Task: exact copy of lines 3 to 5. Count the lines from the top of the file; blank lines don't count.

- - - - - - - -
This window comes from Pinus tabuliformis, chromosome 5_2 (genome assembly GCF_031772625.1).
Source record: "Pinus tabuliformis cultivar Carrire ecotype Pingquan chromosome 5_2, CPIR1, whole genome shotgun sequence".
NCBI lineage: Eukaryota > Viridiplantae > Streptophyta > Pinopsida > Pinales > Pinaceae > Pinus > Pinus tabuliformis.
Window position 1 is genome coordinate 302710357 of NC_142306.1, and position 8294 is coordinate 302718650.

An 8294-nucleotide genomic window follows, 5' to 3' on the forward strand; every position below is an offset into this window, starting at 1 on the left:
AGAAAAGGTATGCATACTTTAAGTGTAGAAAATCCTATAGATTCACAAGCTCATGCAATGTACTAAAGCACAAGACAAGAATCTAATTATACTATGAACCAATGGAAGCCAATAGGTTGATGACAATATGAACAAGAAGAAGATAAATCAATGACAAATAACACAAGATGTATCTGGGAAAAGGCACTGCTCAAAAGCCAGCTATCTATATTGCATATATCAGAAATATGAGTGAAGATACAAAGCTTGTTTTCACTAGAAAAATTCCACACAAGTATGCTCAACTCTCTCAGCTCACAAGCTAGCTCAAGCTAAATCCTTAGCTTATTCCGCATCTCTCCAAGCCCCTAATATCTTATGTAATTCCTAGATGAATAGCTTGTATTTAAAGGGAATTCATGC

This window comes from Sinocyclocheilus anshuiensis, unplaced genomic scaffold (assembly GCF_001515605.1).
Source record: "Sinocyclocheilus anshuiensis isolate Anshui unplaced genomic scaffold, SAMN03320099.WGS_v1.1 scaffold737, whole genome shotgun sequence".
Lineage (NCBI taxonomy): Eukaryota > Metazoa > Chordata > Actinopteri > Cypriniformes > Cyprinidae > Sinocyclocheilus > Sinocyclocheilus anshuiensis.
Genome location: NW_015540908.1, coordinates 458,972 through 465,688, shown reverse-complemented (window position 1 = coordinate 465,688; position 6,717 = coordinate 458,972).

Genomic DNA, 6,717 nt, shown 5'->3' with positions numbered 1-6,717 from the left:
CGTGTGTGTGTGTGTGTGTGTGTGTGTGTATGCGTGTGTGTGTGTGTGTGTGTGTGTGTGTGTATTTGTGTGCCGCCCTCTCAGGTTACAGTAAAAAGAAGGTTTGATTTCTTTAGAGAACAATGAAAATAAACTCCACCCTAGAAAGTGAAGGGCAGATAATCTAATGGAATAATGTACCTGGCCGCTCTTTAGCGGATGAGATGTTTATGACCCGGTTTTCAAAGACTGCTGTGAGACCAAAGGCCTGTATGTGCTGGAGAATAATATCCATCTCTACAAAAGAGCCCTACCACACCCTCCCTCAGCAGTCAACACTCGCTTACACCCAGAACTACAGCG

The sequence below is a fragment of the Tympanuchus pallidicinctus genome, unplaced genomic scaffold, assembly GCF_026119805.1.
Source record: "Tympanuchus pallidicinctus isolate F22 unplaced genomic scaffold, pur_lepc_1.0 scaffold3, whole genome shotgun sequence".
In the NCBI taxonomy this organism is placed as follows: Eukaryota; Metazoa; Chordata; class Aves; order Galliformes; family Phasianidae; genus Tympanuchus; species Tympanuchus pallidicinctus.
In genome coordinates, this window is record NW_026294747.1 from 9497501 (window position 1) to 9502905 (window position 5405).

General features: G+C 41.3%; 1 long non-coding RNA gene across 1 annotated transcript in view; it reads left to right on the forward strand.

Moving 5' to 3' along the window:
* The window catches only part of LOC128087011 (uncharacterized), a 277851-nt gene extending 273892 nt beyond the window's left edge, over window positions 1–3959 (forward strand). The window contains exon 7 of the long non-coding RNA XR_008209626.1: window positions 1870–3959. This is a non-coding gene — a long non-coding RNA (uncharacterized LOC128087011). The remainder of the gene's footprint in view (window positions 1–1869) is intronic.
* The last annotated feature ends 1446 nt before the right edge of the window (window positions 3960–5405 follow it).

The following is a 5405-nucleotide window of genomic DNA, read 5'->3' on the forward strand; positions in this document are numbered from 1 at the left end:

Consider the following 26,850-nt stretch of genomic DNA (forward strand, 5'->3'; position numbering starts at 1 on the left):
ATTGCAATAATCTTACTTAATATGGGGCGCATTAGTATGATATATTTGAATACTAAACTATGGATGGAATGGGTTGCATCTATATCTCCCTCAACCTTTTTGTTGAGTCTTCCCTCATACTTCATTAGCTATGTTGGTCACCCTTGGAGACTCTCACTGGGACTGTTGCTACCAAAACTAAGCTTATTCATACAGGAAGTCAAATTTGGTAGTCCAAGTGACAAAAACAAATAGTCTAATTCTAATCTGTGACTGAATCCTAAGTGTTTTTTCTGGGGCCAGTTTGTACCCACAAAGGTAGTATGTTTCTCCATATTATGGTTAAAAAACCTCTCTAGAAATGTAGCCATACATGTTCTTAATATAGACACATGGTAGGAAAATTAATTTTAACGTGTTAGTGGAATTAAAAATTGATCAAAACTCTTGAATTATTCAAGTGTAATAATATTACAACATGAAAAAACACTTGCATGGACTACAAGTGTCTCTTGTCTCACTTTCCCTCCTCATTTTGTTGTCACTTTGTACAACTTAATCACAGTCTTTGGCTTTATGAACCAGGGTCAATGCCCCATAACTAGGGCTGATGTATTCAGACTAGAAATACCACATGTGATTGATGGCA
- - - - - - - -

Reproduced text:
NCBI lineage: Eukaryota > Viridiplantae > Streptophyta > Pinopsida > Pinales > Pinaceae > Pinus > Pinus tabuliformis.
Window position 1 is genome coordinate 302710357 of NC_142306.1, and position 8294 is coordinate 302718650.

An 8294-nucleotide genomic window follows, 5' to 3' on the forward strand; every position below is an offset into this window, starting at 1 on the left: